Somehow, people believe that if they even think about making a will, it’s unlucky and they might die. But, realistically, most of us feel better knowing we have made provision for the people and organisations we love and care about.
2. It’s all too complicated
Family circumstances such as second or third marriages and step-children can make an estate feel so complicated, it’s easier not to think about it and hope somehow it will get sorted when you’re gone. But it’s not fair to expect other people to work through your mess and it’s more likely to create friction between those you leave behind, let alone the possibility of the whole thing ending up in court.
3. I don’t need one
People often wrongly believe:
a. Their estate isn’t worth enough to need a will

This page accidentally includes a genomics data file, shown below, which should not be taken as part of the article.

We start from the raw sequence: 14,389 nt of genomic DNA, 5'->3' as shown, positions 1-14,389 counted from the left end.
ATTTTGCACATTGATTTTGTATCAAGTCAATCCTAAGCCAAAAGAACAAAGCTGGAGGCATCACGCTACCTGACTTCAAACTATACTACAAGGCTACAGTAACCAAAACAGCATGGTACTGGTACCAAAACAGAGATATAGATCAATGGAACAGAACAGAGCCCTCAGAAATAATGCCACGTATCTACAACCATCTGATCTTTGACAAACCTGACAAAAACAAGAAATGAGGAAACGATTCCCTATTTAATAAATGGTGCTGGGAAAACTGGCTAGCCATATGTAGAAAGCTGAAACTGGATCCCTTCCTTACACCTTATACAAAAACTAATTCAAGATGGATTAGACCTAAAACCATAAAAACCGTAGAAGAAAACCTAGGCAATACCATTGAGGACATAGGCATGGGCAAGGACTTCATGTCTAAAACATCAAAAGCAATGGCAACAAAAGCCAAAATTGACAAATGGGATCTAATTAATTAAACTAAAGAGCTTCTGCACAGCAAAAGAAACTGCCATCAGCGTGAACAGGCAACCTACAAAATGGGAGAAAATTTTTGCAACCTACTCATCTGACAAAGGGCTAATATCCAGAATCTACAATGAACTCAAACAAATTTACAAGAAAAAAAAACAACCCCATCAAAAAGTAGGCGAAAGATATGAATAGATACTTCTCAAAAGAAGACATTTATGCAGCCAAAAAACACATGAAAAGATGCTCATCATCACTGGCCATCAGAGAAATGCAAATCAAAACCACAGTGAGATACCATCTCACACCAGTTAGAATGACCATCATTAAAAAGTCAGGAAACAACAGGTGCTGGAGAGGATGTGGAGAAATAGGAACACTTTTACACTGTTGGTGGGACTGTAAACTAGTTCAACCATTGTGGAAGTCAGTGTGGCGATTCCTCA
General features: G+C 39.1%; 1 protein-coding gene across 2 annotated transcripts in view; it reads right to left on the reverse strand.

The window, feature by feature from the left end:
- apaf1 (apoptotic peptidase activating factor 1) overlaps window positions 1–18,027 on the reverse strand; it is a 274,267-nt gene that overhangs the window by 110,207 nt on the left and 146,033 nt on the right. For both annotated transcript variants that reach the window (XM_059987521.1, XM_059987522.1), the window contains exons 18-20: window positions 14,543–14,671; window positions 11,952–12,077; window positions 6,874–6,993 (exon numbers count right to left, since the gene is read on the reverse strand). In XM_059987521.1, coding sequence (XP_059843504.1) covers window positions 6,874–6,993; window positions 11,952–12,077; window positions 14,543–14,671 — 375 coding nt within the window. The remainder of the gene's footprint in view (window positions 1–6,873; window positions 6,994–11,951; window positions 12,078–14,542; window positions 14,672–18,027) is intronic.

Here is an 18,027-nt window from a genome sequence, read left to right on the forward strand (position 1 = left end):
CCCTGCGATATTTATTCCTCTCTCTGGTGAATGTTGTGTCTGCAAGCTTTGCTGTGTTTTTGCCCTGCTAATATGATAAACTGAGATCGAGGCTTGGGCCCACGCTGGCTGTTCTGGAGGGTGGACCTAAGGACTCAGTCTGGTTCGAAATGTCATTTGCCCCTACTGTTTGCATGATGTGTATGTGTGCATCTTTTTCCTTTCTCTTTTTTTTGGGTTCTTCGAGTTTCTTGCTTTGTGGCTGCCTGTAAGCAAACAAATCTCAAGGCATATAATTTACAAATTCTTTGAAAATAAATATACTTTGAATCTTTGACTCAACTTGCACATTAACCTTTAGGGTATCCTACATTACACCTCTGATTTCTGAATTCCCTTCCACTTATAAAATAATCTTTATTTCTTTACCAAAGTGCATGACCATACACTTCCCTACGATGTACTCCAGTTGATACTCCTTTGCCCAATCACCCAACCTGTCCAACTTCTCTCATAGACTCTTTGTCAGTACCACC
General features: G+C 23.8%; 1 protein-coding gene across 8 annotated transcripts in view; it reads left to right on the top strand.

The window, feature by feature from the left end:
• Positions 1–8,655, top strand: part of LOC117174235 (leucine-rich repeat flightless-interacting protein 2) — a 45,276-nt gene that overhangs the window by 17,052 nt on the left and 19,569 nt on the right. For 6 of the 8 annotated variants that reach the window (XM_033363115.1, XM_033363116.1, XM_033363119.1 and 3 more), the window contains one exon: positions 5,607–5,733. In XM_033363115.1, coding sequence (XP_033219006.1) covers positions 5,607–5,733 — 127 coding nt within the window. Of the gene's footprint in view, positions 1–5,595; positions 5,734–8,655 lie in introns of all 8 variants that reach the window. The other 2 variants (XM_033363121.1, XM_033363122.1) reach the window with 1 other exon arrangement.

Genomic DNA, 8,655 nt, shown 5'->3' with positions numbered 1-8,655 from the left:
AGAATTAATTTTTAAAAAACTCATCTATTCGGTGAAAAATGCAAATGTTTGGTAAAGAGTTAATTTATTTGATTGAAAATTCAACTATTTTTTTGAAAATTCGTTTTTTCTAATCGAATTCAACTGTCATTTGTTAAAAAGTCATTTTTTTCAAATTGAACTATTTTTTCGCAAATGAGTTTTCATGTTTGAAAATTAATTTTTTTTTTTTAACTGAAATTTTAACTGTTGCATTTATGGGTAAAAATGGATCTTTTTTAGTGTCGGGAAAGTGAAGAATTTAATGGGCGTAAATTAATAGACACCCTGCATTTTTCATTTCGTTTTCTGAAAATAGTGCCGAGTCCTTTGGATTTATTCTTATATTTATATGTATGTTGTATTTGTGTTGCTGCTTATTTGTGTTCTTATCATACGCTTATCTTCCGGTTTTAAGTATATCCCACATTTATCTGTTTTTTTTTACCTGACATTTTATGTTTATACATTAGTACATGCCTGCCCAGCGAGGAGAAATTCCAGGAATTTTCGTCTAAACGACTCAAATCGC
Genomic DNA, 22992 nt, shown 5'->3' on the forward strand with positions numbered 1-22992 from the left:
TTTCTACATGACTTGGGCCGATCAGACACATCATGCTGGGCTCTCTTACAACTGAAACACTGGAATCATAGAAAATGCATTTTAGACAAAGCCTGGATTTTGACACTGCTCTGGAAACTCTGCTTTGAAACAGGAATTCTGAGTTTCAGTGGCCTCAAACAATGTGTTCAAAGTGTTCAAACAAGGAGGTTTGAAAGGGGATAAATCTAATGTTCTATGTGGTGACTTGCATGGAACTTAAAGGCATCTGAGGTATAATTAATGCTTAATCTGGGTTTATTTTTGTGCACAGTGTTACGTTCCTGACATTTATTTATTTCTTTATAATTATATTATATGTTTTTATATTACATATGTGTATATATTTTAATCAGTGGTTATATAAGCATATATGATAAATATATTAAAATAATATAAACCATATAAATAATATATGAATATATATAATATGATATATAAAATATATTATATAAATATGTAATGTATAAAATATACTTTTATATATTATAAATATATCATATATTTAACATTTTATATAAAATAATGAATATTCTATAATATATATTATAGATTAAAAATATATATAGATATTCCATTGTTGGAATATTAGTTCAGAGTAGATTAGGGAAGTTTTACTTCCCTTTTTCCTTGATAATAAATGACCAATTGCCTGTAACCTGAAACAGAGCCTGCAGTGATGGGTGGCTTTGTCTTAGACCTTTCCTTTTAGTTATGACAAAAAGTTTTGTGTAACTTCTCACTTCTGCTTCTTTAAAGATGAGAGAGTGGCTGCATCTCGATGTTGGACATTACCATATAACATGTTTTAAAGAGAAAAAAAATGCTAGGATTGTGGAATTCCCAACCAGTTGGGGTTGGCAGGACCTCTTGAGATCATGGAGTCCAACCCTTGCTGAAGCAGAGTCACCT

b. It will all pass under intestacy anyway to their intended beneficiaries.
But if you die without a will, it passes under intestacy rules to your closest relatives, and in a fixed order. This may not be what you intended, particularly if you live with a partner but are not married to them – they don’t benefit at all. Also, if you are married with children, subject to the value of your estate, part may go to the spouse and part to the children, and that may be taxable, something that could have been avoided.
4. I made one ages ago
Fine, but it may now be out of date because:
a. The law has changed
b. Your assets have changed
c. You want or need to change the beneficiaries
d. You have divorced and/or married
e. You’ve had children.
5. It’s too expensive
I would say that leaving your estate in order so that your loved ones are protected is a price worth paying – and it may be a lot cheaper than the alternative, where the matter could end up in court.